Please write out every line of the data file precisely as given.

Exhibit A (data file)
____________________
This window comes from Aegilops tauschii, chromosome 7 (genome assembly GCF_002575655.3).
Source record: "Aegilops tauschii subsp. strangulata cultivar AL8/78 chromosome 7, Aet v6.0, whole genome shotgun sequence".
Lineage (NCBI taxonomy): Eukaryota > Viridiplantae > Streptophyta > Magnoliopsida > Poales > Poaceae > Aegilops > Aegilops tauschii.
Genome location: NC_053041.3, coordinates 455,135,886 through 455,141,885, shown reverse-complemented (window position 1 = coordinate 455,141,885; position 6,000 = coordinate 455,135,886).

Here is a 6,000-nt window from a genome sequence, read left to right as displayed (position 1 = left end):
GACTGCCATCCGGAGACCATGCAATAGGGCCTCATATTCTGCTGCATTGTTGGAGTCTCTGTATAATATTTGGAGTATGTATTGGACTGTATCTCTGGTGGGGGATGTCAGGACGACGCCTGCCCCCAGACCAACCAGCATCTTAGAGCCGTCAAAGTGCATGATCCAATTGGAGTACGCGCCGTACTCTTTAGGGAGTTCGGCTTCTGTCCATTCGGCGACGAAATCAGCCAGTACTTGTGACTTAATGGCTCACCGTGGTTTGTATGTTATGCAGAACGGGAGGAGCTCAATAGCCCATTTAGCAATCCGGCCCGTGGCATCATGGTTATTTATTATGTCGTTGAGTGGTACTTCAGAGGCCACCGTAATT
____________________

This window comes from Aegilops tauschii, chromosome 7 (genome assembly GCF_002575655.3).
Source record: "Aegilops tauschii subsp. strangulata cultivar AL8/78 chromosome 7, Aet v6.0, whole genome shotgun sequence".
Lineage (NCBI taxonomy): Eukaryota > Viridiplantae > Streptophyta > Magnoliopsida > Poales > Poaceae > Aegilops > Aegilops tauschii.
Genome location: NC_053041.3, coordinates 455,135,886 through 455,141,885, shown reverse-complemented (window position 1 = coordinate 455,141,885; position 6,000 = coordinate 455,135,886).

Here is a 6,000-nt window from a genome sequence, read left to right as displayed (position 1 = left end):
GACTGCCATCCGGAGACCATGCAATAGGGCCTCATATTCTGCTGCATTGTTGGAGTCTCTGTATAATATTTGGAGTATGTATTGGACTGTATCTCTGGTGGGGGATGTCAGGACGACGCCTGCCCCCAGACCAACCAGCATCTTAGAGCCGTCAAAGTGCATGATCCAATTGGAGTACGCGCCGTACTCTTTAGGGAGTTCGGCTTCTGTCCATTCGGCGACGAAATCAGCCAGTACTTGTGACTTAATGGCTCACCGTGGTTTGTATGTTATGCAGAACGGGAGGAGCTCAATAGCCCATTTAGCAATCCGGCCCGTGGCATCATGGTTATTTATTATGTCGTTGAGTGGTACTTCAGAGGCCACCGTAATT